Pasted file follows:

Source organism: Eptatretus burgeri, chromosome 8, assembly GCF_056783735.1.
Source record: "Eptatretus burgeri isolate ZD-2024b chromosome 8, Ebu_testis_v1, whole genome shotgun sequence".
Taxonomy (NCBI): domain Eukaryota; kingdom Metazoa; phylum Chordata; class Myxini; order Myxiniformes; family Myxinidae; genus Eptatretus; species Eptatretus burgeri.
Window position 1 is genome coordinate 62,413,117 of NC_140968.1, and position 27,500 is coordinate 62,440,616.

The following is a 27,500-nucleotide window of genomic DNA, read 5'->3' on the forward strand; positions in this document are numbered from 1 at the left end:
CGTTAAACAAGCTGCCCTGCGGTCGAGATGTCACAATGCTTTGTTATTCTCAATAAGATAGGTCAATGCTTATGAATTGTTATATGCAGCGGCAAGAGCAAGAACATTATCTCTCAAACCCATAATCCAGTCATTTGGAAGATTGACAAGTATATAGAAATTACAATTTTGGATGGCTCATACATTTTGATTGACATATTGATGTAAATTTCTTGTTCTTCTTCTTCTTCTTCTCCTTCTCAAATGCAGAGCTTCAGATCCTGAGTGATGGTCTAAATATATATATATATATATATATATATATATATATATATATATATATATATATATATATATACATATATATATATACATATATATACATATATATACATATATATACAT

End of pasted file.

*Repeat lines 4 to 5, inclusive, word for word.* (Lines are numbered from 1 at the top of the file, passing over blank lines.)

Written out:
Window position 1 is genome coordinate 62,413,117 of NC_140968.1, and position 27,500 is coordinate 62,440,616.

The following is a 27,500-nucleotide window of genomic DNA, read 5'->3' on the forward strand; positions in this document are numbered from 1 at the left end: